Lumpy disease: Western Rajasthan hit worst, thousands of cattle dead

Lumpy disease: Western Rajasthan hit worst, thousands of cattle dead
Jaipur, Sept 16 (ANI): A cattle is being vaccinated to protect it from lumpy skin disease, in Jaipur on Thursday. (ANI Photo)

Lumpy skin disease has been ravaging cattle across the country with cows from Maharashtra, Gujarat, Madhya Pradesh, and Punjab dying in large numbers.
The worst affected state is Rajasthan. The state is struggling to cope up with the terrible repercussions of the disease outbreak where thousands of cattle have perished in the previous few weeks, despite being one of the first states in the nation to establish a distinct ministry dedicated to the care of cows. Animal rights advocates and others connected to cow shelters claim that the disease is growing at an alarming rate, despite the Rajasthan state government’s assurances that it is making every effort to limit the outbreak.
According to information provided by the Rajasthan state Animal Husbandry Department, the epidemic of lumpy skin disease started in April and has already infected 2,31,907 cows, killing 10,882 of them. 11 districts, most of which are in western Rajasthan, including Jaisalmer, Jodhpur, Nagaur, Jalore, Hanumangarh, Bikaner, and Sri Ganganagar, are the worst impacted.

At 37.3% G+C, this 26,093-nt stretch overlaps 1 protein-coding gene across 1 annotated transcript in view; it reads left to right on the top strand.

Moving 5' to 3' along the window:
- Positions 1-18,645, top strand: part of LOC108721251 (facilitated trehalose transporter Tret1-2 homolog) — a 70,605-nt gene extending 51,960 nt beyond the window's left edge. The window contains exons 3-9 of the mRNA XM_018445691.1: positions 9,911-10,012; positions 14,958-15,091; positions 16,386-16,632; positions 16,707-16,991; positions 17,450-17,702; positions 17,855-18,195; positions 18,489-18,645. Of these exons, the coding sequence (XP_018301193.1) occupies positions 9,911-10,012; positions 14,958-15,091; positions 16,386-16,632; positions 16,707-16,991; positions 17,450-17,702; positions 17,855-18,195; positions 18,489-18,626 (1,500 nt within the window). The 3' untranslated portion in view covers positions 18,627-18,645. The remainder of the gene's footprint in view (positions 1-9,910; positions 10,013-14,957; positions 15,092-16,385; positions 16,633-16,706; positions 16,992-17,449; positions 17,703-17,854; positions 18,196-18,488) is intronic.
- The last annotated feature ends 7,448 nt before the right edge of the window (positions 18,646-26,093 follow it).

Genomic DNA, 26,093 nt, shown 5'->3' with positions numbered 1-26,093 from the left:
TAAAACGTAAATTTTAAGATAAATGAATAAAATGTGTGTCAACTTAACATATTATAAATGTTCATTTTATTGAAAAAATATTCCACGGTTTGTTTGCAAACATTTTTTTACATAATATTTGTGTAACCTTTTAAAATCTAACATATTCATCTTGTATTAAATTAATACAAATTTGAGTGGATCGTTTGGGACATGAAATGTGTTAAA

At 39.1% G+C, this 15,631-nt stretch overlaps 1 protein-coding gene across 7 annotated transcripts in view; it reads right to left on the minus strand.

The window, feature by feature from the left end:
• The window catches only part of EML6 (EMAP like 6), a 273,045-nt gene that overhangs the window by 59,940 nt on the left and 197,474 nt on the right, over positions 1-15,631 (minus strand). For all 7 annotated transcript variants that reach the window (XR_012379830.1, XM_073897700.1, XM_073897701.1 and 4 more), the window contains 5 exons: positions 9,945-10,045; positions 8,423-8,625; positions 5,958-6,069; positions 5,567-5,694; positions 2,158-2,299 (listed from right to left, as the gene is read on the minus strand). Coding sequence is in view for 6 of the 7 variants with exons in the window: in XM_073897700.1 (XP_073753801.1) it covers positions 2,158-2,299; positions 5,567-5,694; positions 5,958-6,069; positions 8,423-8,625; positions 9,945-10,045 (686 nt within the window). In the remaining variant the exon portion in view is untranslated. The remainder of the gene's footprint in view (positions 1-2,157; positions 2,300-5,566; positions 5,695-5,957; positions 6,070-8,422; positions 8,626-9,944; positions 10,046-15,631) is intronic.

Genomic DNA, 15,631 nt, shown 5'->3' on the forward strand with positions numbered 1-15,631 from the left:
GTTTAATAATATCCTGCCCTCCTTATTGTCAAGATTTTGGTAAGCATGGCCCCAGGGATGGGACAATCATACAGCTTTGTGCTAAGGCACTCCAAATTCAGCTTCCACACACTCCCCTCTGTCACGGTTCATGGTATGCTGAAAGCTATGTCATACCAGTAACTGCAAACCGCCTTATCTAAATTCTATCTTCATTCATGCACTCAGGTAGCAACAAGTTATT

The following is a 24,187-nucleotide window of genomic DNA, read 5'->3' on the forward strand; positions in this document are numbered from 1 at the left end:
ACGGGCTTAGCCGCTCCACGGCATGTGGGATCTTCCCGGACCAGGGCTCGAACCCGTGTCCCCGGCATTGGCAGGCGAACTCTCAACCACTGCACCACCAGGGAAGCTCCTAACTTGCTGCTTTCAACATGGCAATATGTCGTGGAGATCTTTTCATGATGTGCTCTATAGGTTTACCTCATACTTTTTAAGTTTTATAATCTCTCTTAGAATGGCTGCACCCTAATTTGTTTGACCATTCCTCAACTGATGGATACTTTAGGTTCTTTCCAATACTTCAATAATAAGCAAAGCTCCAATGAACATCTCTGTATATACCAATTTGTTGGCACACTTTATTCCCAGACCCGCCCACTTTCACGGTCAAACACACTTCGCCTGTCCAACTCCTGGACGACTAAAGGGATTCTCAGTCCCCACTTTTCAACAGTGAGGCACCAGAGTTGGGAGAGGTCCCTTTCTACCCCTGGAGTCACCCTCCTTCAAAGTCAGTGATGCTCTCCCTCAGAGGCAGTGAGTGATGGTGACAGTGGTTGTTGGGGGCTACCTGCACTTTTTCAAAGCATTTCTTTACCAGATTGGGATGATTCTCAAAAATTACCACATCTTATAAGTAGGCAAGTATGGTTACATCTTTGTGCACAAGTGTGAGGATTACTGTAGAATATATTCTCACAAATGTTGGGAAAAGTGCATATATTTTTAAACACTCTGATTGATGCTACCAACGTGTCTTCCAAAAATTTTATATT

In order to stop the spread of the disease, the sick animals have been kept apart from the healthy ones, according to Arvind Jaitly, Deputy Director (Disease Control) at the Animal Husbandry Department. “The lumpy disease, which is caused by a virus, was first noted in April 2022 and has since begun to spread quickly. 2,31,907 bovines have been infected, but more than 10,882 have perished, according to Jaitly, who is keeping track of the disease’s progress.
On 19 September, Rajasthan Chief Minister took note of the issue and said that the addressal of the lumpy disease is the state government’s priority however the vaccines for the same would be given by the Centre.
Maharashtra’s animal husbandry department informed has also said as many as 126 cattle have died and 25 districts were infected by the Lumpy virus in the state. The disease is rapidly spreading, it is not transmitted to human beings either from animals or through cow milk.
Along with Rajasthan, the disease outbreak has also affected Gujarat, Punjab, Uttarakhand, and the Andaman and Nicobar Islands.
The lumpy disease, which causes nodes to grow on the skin of animals, is highly contagious and spreads mostly by vectors like blood-feeding insects. The nodes resemble lumps. According to the Animal Husbandry Department, the disease, which had its origins in Africa, entered India through Pakistan in April.